The CHEC 7 Strategies - Columbia Heights Educational Campus

/ Maria Tukeva, Principal

3101 16th St, NW / Washington, DC 20010 / HS: 202.939.7700 / MS: 202.939.6680
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Our goal is to provide the highest quality instruction possible, so that every student is motivated to learn, experiences rigor that will prepare him or her for college, and is supported in areas where he or she needs it.  Every classroom is a community of learners, and as a school we have chosen instructional strategies that will make sure that every student can develop to the highest level.  In all of your classrooms, you should experience the following instructional strategies:

1. Reciprocal Teaching: Reciprocal Teaching is a strategy for building reading comprehension and source investigation skills. Focusing on a central question or “zinger question,” students work in groups of four (pairs and individual work are also effective) in which each person takes on a role of a successful reader. The roles include a summarizer who identifies and condenses the most important points of a text; a questioner who formulates questions about the text; a clarifier who makes sense of confusing text by looking up vocabulary, concepts, or unclear references; a predictor who uses information to look to the future. Students read and annotate using their role, and then discuss sections of the text for meaning with regard to the central question. The immediate goal of Reciprocal Teaching is academic discussion about a critical text or source. The long term goal of Reciprocal Teaching is to build students’ skills as readers and investigators.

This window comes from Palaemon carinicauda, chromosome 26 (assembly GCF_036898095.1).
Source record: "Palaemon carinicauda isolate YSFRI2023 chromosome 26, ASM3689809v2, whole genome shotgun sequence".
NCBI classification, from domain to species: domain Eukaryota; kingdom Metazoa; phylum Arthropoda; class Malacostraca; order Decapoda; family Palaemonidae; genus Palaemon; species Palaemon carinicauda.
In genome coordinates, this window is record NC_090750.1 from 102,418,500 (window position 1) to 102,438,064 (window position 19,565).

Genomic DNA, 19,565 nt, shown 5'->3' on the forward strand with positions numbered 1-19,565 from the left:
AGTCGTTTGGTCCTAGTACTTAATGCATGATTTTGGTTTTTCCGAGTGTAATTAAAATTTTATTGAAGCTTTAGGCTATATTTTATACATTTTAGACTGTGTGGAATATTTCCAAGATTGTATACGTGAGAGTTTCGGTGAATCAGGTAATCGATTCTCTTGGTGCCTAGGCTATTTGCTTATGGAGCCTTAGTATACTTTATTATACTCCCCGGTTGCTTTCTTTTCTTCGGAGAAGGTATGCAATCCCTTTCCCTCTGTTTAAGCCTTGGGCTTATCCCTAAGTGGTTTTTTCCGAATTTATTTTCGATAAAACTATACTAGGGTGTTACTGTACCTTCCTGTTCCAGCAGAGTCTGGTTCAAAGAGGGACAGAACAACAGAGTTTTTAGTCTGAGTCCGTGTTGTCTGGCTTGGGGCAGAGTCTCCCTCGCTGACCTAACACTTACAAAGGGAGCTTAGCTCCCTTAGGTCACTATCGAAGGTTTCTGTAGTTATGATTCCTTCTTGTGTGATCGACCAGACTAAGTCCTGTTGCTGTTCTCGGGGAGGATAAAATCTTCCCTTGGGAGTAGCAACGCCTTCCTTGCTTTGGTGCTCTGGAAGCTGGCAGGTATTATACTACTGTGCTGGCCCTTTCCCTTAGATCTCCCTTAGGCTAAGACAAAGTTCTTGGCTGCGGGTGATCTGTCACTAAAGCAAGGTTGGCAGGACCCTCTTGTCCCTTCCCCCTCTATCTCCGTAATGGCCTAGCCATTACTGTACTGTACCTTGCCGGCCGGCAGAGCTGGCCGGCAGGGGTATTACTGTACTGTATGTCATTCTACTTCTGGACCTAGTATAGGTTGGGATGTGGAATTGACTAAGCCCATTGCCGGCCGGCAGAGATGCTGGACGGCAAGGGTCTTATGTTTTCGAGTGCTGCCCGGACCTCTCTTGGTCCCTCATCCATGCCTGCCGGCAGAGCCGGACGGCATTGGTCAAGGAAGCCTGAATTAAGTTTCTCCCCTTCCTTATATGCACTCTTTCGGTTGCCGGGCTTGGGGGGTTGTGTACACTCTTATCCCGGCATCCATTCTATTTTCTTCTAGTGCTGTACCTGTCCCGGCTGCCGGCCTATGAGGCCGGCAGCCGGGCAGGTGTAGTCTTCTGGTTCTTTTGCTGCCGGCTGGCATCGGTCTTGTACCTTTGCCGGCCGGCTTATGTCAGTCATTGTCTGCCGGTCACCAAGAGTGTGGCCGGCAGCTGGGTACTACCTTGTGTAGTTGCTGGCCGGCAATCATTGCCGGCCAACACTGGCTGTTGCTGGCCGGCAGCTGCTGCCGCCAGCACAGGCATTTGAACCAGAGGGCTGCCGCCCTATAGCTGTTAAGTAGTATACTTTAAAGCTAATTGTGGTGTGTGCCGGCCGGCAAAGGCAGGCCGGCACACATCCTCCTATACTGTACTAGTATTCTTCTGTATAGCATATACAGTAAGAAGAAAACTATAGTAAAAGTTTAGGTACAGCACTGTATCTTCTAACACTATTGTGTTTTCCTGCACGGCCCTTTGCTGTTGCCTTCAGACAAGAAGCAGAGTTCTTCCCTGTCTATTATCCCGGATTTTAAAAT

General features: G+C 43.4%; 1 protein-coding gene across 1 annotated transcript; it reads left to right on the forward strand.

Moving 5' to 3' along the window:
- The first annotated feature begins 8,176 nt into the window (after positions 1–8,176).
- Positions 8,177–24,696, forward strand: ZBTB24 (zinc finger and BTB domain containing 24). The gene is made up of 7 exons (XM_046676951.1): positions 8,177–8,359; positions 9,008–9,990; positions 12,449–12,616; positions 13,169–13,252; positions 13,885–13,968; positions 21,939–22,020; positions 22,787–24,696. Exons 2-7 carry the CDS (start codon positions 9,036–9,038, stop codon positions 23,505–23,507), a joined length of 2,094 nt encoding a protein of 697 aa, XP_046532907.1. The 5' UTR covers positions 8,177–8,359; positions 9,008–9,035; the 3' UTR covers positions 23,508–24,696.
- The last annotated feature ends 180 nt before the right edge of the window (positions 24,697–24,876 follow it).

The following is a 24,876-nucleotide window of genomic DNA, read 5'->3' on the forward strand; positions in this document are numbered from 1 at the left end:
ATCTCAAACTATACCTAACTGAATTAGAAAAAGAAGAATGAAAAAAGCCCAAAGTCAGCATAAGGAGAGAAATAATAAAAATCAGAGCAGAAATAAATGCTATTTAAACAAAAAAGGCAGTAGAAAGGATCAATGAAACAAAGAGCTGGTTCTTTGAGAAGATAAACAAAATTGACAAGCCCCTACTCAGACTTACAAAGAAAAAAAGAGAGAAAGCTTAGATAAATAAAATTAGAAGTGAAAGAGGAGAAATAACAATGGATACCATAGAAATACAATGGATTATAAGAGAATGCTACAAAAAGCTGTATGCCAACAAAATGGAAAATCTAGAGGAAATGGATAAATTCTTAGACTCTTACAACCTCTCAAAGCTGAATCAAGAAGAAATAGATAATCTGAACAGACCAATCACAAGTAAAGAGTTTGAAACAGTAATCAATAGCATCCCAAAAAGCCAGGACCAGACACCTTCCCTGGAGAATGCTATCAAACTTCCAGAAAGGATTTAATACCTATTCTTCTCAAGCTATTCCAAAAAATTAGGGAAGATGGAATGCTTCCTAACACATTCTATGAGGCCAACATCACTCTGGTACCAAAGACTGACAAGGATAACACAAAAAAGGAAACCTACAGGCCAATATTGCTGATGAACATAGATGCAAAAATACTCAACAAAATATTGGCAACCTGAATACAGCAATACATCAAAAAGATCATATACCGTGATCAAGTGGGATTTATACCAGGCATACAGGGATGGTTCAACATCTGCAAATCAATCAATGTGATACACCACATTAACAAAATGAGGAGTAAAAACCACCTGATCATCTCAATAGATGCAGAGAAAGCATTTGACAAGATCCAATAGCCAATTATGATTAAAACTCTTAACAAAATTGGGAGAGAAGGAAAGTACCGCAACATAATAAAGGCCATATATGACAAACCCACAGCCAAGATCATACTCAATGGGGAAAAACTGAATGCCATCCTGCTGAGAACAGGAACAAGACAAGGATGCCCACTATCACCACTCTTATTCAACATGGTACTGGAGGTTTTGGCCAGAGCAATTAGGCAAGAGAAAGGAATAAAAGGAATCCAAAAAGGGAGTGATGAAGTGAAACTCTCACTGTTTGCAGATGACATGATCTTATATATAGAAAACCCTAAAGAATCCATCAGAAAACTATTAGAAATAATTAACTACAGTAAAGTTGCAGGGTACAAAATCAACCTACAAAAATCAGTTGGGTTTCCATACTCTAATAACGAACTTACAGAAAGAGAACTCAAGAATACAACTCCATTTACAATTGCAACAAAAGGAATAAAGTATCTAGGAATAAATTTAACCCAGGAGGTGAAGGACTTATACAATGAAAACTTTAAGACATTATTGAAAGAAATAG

2. Socratic Seminar: Socratic Seminar is a discussion-based strategy to encourage academic discussion, critical thinking, student engagement, and deep reading of texts or sources. Socratic Seminar is only successful if centered on a provocative central question/essential question. Students prepare by reading and annotating a text with the essential question in mind. They search for answers to the question and evidence to support their findings. In class, students “circle up” and discuss while the teacher observes. Initially the teacher may take on a leadership role by probing and keeping the discuss flowing; however, the goal is for students to take over this role. Meta-cognitive processes should frame a successful Socratic Seminar with students setting participation and discussion goals and writing down their initial responses to the essential question, and end with reflection on students’ goals and ending responses to the essential question. The goal is not to end with everyone in agreement; it is to stimulate questions and academic discourse.

3. Writing to Learn: Writing to learn may appear in many different forms, such as quick writes, warm ups, reflections, drafts, predictions, or exit tickets. The goal of writing to learn is learning! Students write to try out ideas and connections, pose questions, and grapple with new concepts.  Writing to learn tasks are low-stakes meaning they are not graded and do not have right or wrong answers. The purpose is deep thought rather than assessment. Writing to learn tasks do, however, provide teachers with formative assessment data that can show the students’ thoughts, struggles, and misconceptions.

4. Vocabulary Building: Like writing to learn, vocabulary building can occur in many different ways. At the core, however, should be a process of making predications about the meaning of the word; examining its definitions in different contexts; exploring relevant prefixes, suffixes, and Greek or Latin roots; using the vocabulary in different ways such as writing and discussion; and being able to show mastery of the word through assessment. Some successful vocabulary strategies include concept maps, kinesthetic activities, word webs, PAVE, visualization drawing, acting out words, and accountable talk.  Marzano has provided a framework for the best ways to increase reading achievement and content mastery by explicit vocabulary instruction grounded in the content or unit of study (see file cabinet).